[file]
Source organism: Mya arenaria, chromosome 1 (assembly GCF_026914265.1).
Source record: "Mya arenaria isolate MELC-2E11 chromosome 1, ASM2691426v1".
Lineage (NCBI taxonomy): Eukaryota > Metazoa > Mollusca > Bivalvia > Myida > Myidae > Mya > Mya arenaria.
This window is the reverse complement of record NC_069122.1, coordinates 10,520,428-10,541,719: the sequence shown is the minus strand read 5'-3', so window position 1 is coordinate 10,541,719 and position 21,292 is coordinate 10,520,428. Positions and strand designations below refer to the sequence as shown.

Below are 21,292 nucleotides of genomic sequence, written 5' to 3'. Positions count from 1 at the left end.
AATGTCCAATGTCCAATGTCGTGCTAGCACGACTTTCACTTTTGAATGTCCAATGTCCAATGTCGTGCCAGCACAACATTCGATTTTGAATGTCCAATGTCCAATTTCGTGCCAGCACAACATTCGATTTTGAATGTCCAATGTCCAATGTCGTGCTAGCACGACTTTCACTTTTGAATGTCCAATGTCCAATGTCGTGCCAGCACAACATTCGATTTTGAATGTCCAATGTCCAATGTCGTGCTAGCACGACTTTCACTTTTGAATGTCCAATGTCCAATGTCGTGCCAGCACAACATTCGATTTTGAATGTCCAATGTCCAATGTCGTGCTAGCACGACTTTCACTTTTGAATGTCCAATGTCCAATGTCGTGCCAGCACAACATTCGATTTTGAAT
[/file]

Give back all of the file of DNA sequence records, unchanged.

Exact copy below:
Source organism: Mya arenaria, chromosome 1 (assembly GCF_026914265.1).
Source record: "Mya arenaria isolate MELC-2E11 chromosome 1, ASM2691426v1".
Lineage (NCBI taxonomy): Eukaryota > Metazoa > Mollusca > Bivalvia > Myida > Myidae > Mya > Mya arenaria.
This window is the reverse complement of record NC_069122.1, coordinates 10,520,428-10,541,719: the sequence shown is the minus strand read 5'-3', so window position 1 is coordinate 10,541,719 and position 21,292 is coordinate 10,520,428. Positions and strand designations below refer to the sequence as shown.

Below are 21,292 nucleotides of genomic sequence, written 5' to 3'. Positions count from 1 at the left end.
AATGTCCAATGTCCAATGTCGTGCTAGCACGACTTTCACTTTTGAATGTCCAATGTCCAATGTCGTGCCAGCACAACATTCGATTTTGAATGTCCAATGTCCAATTTCGTGCCAGCACAACATTCGATTTTGAATGTCCAATGTCCAATGTCGTGCTAGCACGACTTTCACTTTTGAATGTCCAATGTCCAATGTCGTGCCAGCACAACATTCGATTTTGAATGTCCAATGTCCAATGTCGTGCTAGCACGACTTTCACTTTTGAATGTCCAATGTCCAATGTCGTGCCAGCACAACATTCGATTTTGAATGTCCAATGTCCAATGTCGTGCTAGCACGACTTTCACTTTTGAATGTCCAATGTCCAATGTCGTGCCAGCACAACATTCGATTTTGAAT